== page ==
I was involved w/ many innovative products that we took to the point just prior to production release, but were then canceled because, from the engineer perspective, the bean-counters were only focused on the immediate return rather than the long term ROI. I see some products out on the market now from other companies that so closely resemble programs that were canceled at HP that the only thing I can say is that starting with Carly, the CEO and board lost their vision as to what the future could be if they trusted the vision and innovative engineers that they had.
As an HW architect w/ HP I often went to ESC to look at the new technologies that were becoming available to see if they could be leveraged. Excitement for the new technology was often replaced w/ disappointment when I was told that these technologies and methodologies were to risky to invest in. Sadly, after talking with my colleagues that are still there, it hasn't changed since I left 2+ yrs ago.
Among Whitman's challenges not yet mentioned:
* Rampant political correctness in policy, promotion, hiring, firing. Sorry, but PC is not a strength when it comes to creating marvellous tech. Brilliant engineers are a handful to deal with, and no respecters of sacred cows - so they've been dealt out, in favor of political types. Smaaart.
* Thoroughly demoralized workforce. Recent conversation with a psychiatrist: "Oh, you've escaped HP? Great! All my best customers come from there."
* Aging workforce. Newest employee network: YEN. Stands for, "Young Employee Network." I was a young guy out of college in 1985, and still a young guy when I departed in 2005.
* No resolve. HP's "whitespace" business development metrics, ca 2001: 1. Must be g.t. 1B$. 2. Must be low risk. 3. Must be achievable by a small team. 4. Must be profitable in 2 yrs. Hello? Any small team with that kind of opportunity would be calling a VC, not talking to HP Corporate.
I do not see what remains of HP as the swift and talented pool of engineers that once was, capable of challenging any Server, PC, Notebook, PDA OEM and out performing them. However, today the world is another more challenging world for HP bean-counters, with reduced profit margins their competition are eating thier lunch.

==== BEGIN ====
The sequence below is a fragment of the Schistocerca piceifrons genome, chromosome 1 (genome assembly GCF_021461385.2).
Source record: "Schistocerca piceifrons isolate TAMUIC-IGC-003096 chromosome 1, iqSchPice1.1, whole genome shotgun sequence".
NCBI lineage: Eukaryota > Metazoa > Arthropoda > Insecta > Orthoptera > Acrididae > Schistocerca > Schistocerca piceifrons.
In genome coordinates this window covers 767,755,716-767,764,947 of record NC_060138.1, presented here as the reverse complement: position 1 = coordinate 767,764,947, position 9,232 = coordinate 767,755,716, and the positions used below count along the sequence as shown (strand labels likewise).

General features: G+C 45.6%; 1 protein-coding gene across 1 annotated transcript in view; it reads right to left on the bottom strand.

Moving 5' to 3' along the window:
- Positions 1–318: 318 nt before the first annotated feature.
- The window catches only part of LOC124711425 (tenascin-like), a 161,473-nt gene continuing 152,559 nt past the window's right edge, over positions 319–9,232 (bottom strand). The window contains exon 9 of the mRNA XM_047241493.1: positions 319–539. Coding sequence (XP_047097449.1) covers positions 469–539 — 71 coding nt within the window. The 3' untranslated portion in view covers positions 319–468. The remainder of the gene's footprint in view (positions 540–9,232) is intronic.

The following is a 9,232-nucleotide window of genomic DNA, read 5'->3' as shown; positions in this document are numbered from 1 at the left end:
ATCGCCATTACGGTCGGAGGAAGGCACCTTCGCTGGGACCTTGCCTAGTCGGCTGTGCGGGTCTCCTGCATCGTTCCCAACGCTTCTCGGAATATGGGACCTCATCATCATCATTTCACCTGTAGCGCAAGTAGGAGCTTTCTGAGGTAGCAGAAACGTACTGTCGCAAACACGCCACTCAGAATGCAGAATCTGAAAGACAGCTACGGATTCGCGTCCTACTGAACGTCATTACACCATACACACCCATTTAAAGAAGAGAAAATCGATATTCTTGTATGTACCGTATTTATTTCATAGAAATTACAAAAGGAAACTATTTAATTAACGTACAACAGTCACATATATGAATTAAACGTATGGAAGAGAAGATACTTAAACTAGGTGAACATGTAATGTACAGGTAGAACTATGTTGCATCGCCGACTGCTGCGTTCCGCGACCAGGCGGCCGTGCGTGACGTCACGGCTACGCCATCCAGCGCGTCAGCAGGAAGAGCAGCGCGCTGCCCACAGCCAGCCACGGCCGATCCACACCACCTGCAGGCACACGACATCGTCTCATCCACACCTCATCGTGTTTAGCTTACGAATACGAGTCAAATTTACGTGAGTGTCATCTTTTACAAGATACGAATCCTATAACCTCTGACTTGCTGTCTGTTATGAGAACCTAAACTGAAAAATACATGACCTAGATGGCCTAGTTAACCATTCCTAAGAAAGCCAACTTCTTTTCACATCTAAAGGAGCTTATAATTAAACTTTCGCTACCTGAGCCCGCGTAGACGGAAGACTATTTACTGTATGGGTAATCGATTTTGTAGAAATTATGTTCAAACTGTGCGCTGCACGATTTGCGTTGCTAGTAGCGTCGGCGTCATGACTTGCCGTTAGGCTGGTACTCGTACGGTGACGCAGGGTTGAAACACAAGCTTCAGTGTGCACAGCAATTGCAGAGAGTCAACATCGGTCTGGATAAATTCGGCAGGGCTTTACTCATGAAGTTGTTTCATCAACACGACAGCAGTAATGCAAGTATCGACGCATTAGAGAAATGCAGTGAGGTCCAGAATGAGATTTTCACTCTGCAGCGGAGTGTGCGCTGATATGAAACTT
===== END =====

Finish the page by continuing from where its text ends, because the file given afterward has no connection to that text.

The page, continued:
I do not see even a sliver of a brigth future for them.
If you haven't been following the calculators closely, a short summary:
1. The high-water point of HP calculators is generally considered to be ~ the 48 or perhaps sooner, which was 20 years ago.
2. The 35 is a marked improvement from the complete crap they've been making lately (33, I'm talking to you), but it's still no 48. It's also sad that it's "retro" styled. It's as if they're saying that they believe the good stuff was in the past, too.
3. In short, even the calculator business derived vital cross-fertilization from the test equipment business, and has been treading water (at best) since.
I hope that HP can leave the headlines as a company in transition and return to their roots as an innovation giant. Bloomberg Business Week (Sept 12, 2011 page 42) reported that the HP 12c financial calculator is now 30 years old and is still only one of two calculators allowed on the CPA exam. That ongoing legacy illustrates the kind of innovation that HP used to be famous for.
HP spun off its instrument division (as Agilent) to concentrate on PCs. If they now spin off the PC business, what is going to be left?
A great pity...with engineers in charge it was, as above "the best company Silicon Valley ever produced". With bean counters running it, it's gone nowhere but down, it seems.
I feel that when HP had the instruments division combined with them they were doing well.After it was named as Agilent half the power is left out. ANy way now HP needs to view this in a commercial way more than that of technology based.Learn it from others by watching them.
Yes, I agree with everyone else; but I believe that this CEO will have the right stuff to bring HP back to the main playing field. Remember this posting, I wrote it first. There are many good reasons. But it is HP time.
David Patterson, known for his pioneering research that led to RAID, clusters and more, is part of a team at UC Berkeley that recently made its RISC-V processor architecture an open source hardware offering. We talk with Patterson and one of his colleagues behind the effort about the opportunities they see, what new kinds of designs they hope to enable and what it means for today’s commercial processor giants such as Intel, ARM and Imagination Technologies.